Our world is full of toxic chemicals – there are over 80,000 man-made chemicals around us that are in bedding, drugs, cookware, food, toiletries, home-cleaning products, kids toys, etc. These can wreck havoc with our bodies, minds and souls.
My quest for non-toxic living led me to researching the best pots and pans to use. I had been using the non-stick pans and I decided that a change was needed.
Here are some questions that pop up when you are looking for a low tox option.
Why is non-stick so bad?
PTFE is the coating that is used in non-stick cookware. This is part of the larger umbrella of PFCs (Per or Poly-Flouro Chemicals) that are also found in waterproof textiles (like swimwear), wrist-watch bands, etc.
In cookware, when heated, this has proven to emit a noxious gas that could be carcinogenic. There have been studies where birds have died due to exposure to these fumes.
Used over time, these chemicals leach into your food and into your body, and could cause kidney and testicular cancer, disrupt hormones, cause early menopause, cause obesity, etc.
Besides the obvious health issues they cause, these chemicals also pollute the environment and are unsafe for all life.
What else do we need to steer clear of?
Aluminium has also proven to be toxic. It leaches chemicals into our food when heated. Some cookware has an aluminium centre and it is coated with ceramic. These are safe if you don’t scratch or damage them, however, if it is damaged, it could leach chemicals into your food. Aluminium is linked to cancer and neurological issues.
Any non-stick cookware. Teflon had stopped manufacturing cookware with PFOE in 2013, however, that doesn’t mean the present non-stick cookware is any safer.
Ceramic coated cookware. Some brands that manufacture and sell this type of cookware state it is non-toxic. However, don’t be fooled. Look for a reputed brand.
These could contain lead and cadmium. Lead poisoning could begin with symptoms like headaches, stomach pain, etc.
What are the options then?
Ceramic – I looked extensively at x-trema ceramcor (this is ceramic cookware), but getting it shipped from the US to Australia didn’t make economic sense. If you are in America or the UK, this is easy to source and buy.
Cast iron – I then looked at Le Creuset – I wasn’t totally sold on it as it had an enamel coating. I recently got one though after I looked at the safety studies that the company has published – these prove that it is safe to use.
I also own a fantastic Aussie made pan from Solid Teknics. This is made with AUS-ION™ wrought iron (formed low-carbon steel) and nöni™ ferritic wrought stainless. This half the weight of cast iron and has the best of both worlds – cast iron and stainless steel!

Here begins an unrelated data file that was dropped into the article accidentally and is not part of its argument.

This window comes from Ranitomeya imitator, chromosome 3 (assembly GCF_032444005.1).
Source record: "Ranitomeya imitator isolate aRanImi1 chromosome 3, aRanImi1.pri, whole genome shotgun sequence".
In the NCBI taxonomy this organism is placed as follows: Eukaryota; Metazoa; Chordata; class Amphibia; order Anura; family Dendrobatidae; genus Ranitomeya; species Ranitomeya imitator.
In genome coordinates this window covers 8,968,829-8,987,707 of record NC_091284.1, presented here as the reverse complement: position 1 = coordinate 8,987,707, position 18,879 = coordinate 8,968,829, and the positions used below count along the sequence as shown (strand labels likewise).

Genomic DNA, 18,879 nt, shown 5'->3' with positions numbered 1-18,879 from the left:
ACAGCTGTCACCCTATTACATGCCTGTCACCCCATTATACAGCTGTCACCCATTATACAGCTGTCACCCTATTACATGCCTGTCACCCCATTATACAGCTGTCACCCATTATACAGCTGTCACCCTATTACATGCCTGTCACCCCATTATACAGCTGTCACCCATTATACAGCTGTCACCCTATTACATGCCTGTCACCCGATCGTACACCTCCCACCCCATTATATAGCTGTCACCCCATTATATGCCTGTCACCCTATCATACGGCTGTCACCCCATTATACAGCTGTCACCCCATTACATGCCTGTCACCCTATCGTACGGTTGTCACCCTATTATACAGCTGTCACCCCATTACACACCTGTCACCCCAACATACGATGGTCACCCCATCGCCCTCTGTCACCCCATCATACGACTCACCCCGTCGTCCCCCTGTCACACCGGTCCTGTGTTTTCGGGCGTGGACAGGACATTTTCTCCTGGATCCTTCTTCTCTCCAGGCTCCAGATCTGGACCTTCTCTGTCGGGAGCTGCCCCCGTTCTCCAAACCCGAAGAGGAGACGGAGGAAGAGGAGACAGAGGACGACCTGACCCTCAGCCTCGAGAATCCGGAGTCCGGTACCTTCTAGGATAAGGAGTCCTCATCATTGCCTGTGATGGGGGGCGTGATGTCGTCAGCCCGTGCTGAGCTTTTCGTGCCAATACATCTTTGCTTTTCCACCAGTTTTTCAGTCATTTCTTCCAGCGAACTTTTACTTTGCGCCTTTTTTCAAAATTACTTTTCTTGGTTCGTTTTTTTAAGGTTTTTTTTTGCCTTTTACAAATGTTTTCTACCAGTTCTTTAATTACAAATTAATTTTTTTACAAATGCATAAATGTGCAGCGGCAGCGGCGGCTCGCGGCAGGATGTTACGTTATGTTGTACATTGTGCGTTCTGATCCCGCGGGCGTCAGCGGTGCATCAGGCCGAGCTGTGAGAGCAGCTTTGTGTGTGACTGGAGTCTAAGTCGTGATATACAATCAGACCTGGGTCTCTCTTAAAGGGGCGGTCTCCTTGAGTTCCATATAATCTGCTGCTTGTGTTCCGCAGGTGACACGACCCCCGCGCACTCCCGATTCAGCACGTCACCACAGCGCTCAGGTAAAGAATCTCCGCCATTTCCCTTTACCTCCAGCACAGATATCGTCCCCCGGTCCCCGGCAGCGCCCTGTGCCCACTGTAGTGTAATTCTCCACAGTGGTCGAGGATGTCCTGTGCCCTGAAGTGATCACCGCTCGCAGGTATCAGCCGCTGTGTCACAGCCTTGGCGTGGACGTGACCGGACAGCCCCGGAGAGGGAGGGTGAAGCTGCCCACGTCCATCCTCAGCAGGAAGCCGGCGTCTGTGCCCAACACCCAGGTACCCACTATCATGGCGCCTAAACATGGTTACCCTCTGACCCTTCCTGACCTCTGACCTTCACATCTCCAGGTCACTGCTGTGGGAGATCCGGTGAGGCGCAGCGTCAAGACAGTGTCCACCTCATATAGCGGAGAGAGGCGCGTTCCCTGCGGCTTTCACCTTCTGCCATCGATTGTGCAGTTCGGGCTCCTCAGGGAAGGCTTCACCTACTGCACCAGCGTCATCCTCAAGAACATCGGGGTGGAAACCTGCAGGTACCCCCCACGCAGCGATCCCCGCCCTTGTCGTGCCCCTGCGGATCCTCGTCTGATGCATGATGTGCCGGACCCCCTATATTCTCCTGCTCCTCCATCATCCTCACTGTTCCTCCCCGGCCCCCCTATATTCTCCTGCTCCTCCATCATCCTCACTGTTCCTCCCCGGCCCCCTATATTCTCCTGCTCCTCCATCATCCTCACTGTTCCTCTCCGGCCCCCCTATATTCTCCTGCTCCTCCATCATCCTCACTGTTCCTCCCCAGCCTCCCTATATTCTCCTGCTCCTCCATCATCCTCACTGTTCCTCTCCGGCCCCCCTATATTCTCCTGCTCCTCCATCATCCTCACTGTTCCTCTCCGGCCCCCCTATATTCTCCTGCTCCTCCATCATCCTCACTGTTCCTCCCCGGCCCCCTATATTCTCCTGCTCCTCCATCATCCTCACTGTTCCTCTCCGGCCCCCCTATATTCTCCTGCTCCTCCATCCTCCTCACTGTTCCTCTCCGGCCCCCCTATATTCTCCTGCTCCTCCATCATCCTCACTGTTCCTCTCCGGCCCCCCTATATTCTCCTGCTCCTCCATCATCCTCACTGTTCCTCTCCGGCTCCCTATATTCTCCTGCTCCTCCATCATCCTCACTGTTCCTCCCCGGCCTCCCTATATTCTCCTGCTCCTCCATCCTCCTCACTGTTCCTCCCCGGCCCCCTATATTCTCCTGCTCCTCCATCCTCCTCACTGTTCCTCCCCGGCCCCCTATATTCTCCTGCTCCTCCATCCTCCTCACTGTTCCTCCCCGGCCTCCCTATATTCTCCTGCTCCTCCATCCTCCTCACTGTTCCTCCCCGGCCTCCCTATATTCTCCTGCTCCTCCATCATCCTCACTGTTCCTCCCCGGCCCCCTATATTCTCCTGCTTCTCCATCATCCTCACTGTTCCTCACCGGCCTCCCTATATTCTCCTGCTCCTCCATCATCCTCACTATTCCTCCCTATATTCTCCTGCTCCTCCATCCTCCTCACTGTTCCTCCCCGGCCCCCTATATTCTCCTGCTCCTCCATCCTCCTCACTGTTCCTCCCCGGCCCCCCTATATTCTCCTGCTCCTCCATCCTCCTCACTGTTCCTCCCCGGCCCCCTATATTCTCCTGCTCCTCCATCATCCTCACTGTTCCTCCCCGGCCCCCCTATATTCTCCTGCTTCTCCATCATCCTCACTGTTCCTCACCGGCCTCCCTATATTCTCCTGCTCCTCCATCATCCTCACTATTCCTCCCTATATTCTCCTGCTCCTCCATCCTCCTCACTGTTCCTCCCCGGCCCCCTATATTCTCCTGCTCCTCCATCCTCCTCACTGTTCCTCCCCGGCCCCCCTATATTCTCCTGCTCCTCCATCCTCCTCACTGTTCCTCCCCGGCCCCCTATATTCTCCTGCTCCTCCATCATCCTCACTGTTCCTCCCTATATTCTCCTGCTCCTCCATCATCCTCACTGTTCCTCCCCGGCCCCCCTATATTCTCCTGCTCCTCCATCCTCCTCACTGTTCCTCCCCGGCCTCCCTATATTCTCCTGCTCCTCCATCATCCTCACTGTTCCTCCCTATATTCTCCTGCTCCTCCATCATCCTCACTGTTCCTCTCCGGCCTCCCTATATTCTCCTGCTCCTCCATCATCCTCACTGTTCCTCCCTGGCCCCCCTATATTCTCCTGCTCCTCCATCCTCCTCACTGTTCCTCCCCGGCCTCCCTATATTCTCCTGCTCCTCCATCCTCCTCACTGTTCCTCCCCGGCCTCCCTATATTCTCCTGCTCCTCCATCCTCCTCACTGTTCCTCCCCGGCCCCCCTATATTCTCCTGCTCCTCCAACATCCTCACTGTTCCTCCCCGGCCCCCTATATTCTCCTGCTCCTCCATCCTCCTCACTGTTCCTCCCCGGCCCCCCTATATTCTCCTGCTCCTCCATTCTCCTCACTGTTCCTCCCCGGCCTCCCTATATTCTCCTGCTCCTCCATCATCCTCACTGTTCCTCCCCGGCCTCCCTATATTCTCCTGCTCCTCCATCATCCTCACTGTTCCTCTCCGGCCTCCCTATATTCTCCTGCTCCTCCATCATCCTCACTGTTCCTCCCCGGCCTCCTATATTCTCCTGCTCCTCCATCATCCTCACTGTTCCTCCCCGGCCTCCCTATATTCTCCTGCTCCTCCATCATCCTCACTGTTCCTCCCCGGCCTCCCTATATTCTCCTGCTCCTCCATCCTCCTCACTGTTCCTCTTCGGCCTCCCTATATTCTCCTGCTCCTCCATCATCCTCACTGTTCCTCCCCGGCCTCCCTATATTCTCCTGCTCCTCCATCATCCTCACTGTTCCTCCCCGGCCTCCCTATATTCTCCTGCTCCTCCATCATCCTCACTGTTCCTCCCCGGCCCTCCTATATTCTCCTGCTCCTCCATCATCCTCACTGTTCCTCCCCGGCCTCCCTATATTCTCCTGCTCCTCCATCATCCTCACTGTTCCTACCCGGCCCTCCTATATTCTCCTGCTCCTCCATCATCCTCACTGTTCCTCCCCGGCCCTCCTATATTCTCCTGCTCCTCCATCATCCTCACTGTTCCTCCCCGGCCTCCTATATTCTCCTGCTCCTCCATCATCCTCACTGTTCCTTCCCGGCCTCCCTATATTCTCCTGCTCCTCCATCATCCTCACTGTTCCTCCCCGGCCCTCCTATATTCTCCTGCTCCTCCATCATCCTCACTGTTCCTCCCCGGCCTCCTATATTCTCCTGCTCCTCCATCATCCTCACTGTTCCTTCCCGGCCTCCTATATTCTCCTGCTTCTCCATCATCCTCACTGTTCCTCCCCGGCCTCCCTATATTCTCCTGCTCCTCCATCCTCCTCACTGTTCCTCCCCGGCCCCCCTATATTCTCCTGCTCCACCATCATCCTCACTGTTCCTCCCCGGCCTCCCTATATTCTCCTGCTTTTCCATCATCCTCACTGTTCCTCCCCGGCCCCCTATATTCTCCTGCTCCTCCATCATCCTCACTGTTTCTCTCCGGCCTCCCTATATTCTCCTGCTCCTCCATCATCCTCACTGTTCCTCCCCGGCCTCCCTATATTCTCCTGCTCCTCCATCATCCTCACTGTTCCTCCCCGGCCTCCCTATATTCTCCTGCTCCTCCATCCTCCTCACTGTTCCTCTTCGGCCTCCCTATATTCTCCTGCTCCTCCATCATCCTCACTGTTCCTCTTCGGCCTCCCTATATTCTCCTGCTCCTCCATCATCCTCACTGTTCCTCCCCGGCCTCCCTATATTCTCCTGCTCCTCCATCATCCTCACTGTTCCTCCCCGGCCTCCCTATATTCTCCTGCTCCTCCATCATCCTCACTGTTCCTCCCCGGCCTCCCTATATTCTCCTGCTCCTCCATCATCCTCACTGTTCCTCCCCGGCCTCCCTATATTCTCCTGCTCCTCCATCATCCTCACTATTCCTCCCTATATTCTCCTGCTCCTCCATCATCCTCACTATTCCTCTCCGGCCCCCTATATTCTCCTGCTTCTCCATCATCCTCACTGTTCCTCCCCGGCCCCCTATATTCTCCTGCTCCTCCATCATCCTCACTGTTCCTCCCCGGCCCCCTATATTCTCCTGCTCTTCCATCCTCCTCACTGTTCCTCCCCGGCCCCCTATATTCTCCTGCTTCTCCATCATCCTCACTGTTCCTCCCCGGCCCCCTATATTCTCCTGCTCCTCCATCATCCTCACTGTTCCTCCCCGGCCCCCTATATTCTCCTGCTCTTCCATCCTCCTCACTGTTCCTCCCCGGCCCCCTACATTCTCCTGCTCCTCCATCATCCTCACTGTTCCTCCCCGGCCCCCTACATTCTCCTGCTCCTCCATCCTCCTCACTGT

Don’t use cast iron if you have hemochromatosis though. This is when your body contains high levels of iron.
I’ve also got myself a carbon steel pancake pan from Victoria’s Basement. I was appalled at how messed up it got the first few times I cooked on it, but then it settled down and is my go to pan for eggs, pancakes, dosas, etc.
To keep your cast iron and carbon steel pans in good nic, wash them with warm water (not hot) and use soap sparingly (or don’t use soap at all). Then wipe dry and apply a bit of olive oil before storing. I keep a little bowl of olive oil on the counter just for this purpose.
Stainless steel – This is a safe product to use depending on how well your steel cookware has been made. The low-grade stainless steel might leach nickel into your food. Also, acidic foods like tomatoes can leach chemicals even more than other food can.
Look for the stamp that says 18/0 for a safe grade of stainless steel (this means there is no nickel in the cookware.
Clay – I also own a little know brand called ‘La Tapa’. This is an organic cookware that is handmade in Colombia with mineral-rich clay. I was sceptical at first – clay? Wouldn’t it break easily? However, clay pots and pans have been used around the world in many cultures for 1000s of years. I’ve had mine for around 4 years now and I’ve only broken one.
I’m glad to say, I LOVE this cookware. It’s heavy, but has a wonderful non stick surface when used and washed correctly. Dishes taste so wonderfully different when I make it in these pots.
Go here for more info – http://terraviva.com.au/
Glass – I have a Luminarc VITRO casserole that converts to a steamer. It is made with glass and is extremely solid (read heat and shock resistant). You can use it on the hob, or the oven and keep it in the fridge as well. It is non toxic and has no plastic in it whatsoever.
It isn’t non-stick, but you learn how to deal with that by using it wisely.
Stoneware – I got myself some Pampered chef from the UK – one of the best investments ever! I still use my large bar pan till date (and it’s been over 5 years that I’ve got it). So if you’re worried about it breaking, please don’t. If you handle it carefully and look after it according to the instructions, it will stand you in good stead.
Pampered chef also have stoneware muffin trays, bread pans, pizza trays, etc.
This is an American MLM company, so it’ll be difficult to source in Australia. It is easy to get hold of on ebay though. Some of the products listed there are second hand, but worth the buy.
There are other stoneware oven pans available – I bought a pizza pan in T K Maxx. So shop around, you might get lucky.
Things are changing everyday, so I will keep updating this list when possible.
Chronic exposure to aluminum and risk of Alzheimer’s disease: A meta-analysis. Neurosci Lett. 2016 Jan 1 ;610:200-6. Epub 2015 Nov 27. PMID: 26592479
Guarneri, F., Costa, C., Cannavò, S., Catania, S., Bua, G., Fenga, C., & Dugo, G. (2017). Release of nickel and chromium in common foods during cooking in 18/10 (grade 316) stainless steel pots. Contact Dermatitis, 76(1), 40-48.